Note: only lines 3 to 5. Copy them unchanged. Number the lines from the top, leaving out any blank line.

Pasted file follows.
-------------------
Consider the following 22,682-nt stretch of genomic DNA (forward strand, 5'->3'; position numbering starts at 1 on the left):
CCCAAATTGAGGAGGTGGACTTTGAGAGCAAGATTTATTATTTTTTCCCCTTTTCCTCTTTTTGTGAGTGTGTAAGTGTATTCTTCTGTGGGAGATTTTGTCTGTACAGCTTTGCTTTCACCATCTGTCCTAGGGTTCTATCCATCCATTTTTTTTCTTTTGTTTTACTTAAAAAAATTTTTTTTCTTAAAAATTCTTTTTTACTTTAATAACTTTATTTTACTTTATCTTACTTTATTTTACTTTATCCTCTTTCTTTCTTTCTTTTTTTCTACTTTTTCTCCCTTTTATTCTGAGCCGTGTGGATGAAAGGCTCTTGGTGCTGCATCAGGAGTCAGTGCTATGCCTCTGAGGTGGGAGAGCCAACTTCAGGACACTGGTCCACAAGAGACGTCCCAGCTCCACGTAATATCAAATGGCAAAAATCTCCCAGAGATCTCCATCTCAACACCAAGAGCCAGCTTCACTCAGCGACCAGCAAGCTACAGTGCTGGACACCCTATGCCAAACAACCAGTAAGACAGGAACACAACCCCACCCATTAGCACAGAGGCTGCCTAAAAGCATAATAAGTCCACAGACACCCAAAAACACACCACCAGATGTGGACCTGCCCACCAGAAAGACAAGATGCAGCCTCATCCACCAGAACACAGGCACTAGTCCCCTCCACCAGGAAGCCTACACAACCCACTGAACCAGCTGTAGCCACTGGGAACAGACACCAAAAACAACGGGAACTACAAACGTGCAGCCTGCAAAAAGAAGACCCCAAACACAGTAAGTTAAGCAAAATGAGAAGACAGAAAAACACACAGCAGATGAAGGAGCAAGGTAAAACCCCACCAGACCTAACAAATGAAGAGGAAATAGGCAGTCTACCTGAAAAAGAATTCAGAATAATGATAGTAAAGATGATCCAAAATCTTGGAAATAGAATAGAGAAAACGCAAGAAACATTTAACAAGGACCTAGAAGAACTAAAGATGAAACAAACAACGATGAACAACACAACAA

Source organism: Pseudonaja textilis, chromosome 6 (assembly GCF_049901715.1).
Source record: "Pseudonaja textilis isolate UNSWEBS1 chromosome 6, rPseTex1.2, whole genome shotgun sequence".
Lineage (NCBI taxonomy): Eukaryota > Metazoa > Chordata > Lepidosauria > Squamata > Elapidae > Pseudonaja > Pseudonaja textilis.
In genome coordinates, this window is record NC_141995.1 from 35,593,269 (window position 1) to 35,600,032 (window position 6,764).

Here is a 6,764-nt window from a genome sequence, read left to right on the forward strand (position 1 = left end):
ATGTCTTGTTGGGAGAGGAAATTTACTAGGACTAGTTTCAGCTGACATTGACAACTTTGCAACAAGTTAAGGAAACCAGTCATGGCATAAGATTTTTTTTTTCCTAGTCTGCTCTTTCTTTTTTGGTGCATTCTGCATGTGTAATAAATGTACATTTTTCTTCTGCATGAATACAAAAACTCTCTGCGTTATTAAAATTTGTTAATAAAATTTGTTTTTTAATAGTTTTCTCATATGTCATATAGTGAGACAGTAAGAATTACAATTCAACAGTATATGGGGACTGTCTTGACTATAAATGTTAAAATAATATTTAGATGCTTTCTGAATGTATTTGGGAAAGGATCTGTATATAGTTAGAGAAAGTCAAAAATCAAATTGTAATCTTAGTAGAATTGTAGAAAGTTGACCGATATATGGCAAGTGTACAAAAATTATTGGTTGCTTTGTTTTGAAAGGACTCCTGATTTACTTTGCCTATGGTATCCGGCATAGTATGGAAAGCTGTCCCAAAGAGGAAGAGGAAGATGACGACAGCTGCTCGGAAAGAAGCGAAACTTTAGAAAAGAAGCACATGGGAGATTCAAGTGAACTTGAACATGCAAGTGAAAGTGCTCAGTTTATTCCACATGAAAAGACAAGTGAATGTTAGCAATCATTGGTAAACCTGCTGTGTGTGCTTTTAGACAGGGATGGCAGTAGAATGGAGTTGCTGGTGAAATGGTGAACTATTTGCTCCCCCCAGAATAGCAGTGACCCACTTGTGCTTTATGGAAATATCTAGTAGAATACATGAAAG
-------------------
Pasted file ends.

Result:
Source organism: Pseudonaja textilis, chromosome 6 (assembly GCF_049901715.1).
Source record: "Pseudonaja textilis isolate UNSWEBS1 chromosome 6, rPseTex1.2, whole genome shotgun sequence".
Lineage (NCBI taxonomy): Eukaryota > Metazoa > Chordata > Lepidosauria > Squamata > Elapidae > Pseudonaja > Pseudonaja textilis.